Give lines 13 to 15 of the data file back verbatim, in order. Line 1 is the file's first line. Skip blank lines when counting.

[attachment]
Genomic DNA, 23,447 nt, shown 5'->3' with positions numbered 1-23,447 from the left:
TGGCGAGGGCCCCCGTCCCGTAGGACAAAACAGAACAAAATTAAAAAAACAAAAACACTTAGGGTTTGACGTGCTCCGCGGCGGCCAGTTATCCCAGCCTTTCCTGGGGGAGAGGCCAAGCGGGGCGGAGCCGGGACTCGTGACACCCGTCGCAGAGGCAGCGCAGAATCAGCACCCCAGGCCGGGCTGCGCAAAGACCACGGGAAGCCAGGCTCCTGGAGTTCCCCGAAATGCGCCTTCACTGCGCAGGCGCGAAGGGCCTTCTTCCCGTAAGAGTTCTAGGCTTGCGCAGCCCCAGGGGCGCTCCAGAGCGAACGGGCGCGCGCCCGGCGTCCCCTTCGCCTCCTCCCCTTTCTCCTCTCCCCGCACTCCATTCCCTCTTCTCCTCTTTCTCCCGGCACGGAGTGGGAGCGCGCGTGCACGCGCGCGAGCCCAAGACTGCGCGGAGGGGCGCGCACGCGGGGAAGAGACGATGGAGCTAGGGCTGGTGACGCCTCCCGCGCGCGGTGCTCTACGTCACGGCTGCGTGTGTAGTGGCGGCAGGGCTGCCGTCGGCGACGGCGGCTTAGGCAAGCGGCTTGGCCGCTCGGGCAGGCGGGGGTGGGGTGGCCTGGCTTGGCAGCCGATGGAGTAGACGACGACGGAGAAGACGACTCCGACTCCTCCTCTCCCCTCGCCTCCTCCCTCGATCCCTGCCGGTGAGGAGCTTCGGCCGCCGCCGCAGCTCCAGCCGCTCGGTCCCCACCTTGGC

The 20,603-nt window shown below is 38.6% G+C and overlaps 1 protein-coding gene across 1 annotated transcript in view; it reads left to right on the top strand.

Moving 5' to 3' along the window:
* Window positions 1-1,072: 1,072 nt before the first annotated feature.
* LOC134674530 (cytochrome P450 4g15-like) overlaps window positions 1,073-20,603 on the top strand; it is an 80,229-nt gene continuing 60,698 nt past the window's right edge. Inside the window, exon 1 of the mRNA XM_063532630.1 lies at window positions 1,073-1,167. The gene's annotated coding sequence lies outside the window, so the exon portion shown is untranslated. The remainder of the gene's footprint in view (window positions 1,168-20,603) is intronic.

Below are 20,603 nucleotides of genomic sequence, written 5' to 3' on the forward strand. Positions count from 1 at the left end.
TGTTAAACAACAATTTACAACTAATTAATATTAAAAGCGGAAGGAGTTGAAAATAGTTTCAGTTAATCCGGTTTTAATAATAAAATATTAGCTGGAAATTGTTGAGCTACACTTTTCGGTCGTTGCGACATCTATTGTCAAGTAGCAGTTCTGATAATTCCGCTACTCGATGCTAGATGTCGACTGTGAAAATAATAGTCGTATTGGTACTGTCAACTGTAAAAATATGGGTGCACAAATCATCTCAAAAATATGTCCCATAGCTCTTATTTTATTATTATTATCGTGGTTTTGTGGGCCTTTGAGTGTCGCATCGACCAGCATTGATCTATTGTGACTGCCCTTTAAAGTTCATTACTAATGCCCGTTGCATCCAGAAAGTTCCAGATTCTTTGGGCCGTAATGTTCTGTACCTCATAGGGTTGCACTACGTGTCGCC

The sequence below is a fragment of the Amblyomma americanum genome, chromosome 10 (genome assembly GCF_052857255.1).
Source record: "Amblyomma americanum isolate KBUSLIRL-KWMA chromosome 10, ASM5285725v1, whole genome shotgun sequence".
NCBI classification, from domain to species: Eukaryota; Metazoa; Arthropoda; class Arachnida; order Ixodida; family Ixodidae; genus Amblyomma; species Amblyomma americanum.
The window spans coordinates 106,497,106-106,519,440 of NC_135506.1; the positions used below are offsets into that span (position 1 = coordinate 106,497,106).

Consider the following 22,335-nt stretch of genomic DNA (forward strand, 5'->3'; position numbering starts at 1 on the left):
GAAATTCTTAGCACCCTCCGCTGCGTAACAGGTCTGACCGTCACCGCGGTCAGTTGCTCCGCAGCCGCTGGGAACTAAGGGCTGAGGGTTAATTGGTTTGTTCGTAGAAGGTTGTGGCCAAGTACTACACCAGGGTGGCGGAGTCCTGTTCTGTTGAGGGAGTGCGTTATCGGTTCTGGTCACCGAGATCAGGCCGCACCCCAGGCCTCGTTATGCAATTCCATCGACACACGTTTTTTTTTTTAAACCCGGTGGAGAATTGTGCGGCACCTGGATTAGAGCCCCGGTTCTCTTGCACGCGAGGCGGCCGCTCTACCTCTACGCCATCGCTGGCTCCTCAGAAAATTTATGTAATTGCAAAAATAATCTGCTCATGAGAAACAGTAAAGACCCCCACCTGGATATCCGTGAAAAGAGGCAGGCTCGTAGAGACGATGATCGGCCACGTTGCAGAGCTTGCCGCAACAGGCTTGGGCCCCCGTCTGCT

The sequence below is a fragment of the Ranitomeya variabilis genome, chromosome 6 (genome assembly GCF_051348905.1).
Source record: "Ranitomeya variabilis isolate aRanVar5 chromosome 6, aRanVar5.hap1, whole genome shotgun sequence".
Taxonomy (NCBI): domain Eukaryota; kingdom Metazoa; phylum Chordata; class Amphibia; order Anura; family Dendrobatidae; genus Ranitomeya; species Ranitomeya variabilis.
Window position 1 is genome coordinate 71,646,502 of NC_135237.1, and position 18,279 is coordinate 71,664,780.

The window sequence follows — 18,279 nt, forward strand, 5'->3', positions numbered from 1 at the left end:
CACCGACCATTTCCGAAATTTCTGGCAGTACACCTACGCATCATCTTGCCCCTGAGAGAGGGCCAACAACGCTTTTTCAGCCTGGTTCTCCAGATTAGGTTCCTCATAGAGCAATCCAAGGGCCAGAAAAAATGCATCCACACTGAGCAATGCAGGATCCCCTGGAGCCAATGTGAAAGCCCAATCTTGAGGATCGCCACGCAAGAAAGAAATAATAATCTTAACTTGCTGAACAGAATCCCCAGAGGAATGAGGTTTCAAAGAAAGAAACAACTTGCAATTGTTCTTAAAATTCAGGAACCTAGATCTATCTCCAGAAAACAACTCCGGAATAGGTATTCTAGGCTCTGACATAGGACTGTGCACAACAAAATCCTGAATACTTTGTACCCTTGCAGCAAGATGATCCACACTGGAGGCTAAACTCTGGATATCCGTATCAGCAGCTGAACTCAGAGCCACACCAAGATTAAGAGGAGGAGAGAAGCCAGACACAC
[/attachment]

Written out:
Consider the following 22,335-nt stretch of genomic DNA (forward strand, 5'->3'; position numbering starts at 1 on the left):
GAAATTCTTAGCACCCTCCGCTGCGTAACAGGTCTGACCGTCACCGCGGTCAGTTGCTCCGCAGCCGCTGGGAACTAAGGGCTGAGGGTTAATTGGTTTGTTCGTAGAAGGTTGTGGCCAAGTACTACACCAGGGTGGCGGAGTCCTGTTCTGTTGAGGGAGTGCGTTATCGGTTCTGGTCACCGAGATCAGGCCGCACCCCAGGCCTCGTTATGCAATTCCATCGACACACGTTTTTTTTTTTAAACCCGGTGGAGAATTGTGCGGCACCTGGATTAGAGCCCCGGTTCTCTTGCACGCGAGGCGGCCGCTCTACCTCTACGCCATCGCTGGCTCCTCAGAAAATTTATGTAATTGCAAAAATAATCTGCTCATGAGAAACAGTAAAGACCCCCACCTGGATATCCGTGAAAAGAGGCAGGCTCGTAGAGACGATGATCGGCCACGTTGCAGAGCTTGCCGCAACAGGCTTGGGCCCCCGTCTGCT

The sequence below is a fragment of the Ranitomeya variabilis genome, chromosome 6 (genome assembly GCF_051348905.1).